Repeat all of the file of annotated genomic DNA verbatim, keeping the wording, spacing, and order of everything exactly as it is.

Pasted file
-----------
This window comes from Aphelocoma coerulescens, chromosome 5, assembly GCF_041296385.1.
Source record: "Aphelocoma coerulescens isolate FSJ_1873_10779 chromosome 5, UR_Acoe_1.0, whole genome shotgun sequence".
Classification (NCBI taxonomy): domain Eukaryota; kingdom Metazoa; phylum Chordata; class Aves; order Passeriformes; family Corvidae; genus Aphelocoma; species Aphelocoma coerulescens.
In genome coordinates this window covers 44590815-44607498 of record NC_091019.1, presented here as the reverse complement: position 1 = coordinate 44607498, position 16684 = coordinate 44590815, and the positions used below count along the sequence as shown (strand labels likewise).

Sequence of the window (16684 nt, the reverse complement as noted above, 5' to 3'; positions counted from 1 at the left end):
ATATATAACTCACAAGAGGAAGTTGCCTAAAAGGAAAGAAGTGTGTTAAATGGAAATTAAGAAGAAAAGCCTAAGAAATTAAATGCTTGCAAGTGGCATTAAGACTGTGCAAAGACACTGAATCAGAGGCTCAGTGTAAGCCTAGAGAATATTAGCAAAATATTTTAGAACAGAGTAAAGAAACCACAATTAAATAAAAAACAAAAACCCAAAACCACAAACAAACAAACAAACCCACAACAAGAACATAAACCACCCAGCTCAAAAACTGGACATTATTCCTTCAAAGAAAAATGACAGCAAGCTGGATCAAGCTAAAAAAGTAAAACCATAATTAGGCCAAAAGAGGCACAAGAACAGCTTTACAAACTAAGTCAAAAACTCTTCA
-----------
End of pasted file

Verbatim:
This window comes from Aphelocoma coerulescens, chromosome 5, assembly GCF_041296385.1.
Source record: "Aphelocoma coerulescens isolate FSJ_1873_10779 chromosome 5, UR_Acoe_1.0, whole genome shotgun sequence".
Classification (NCBI taxonomy): domain Eukaryota; kingdom Metazoa; phylum Chordata; class Aves; order Passeriformes; family Corvidae; genus Aphelocoma; species Aphelocoma coerulescens.
In genome coordinates this window covers 44590815-44607498 of record NC_091019.1, presented here as the reverse complement: position 1 = coordinate 44607498, position 16684 = coordinate 44590815, and the positions used below count along the sequence as shown (strand labels likewise).

Sequence of the window (16684 nt, the reverse complement as noted above, 5' to 3'; positions counted from 1 at the left end):
ATATATAACTCACAAGAGGAAGTTGCCTAAAAGGAAAGAAGTGTGTTAAATGGAAATTAAGAAGAAAAGCCTAAGAAATTAAATGCTTGCAAGTGGCATTAAGACTGTGCAAAGACACTGAATCAGAGGCTCAGTGTAAGCCTAGAGAATATTAGCAAAATATTTTAGAACAGAGTAAAGAAACCACAATTAAATAAAAAACAAAAACCCAAAACCACAAACAAACAAACAAACCCACAACAAGAACATAAACCACCCAGCTCAAAAACTGGACATTATTCCTTCAAAGAAAAATGACAGCAAGCTGGATCAAGCTAAAAAAGTAAAACCATAATTAGGCCAAAAGAGGCACAAGAACAGCTTTACAAACTAAGTCAAAAACTCTTCA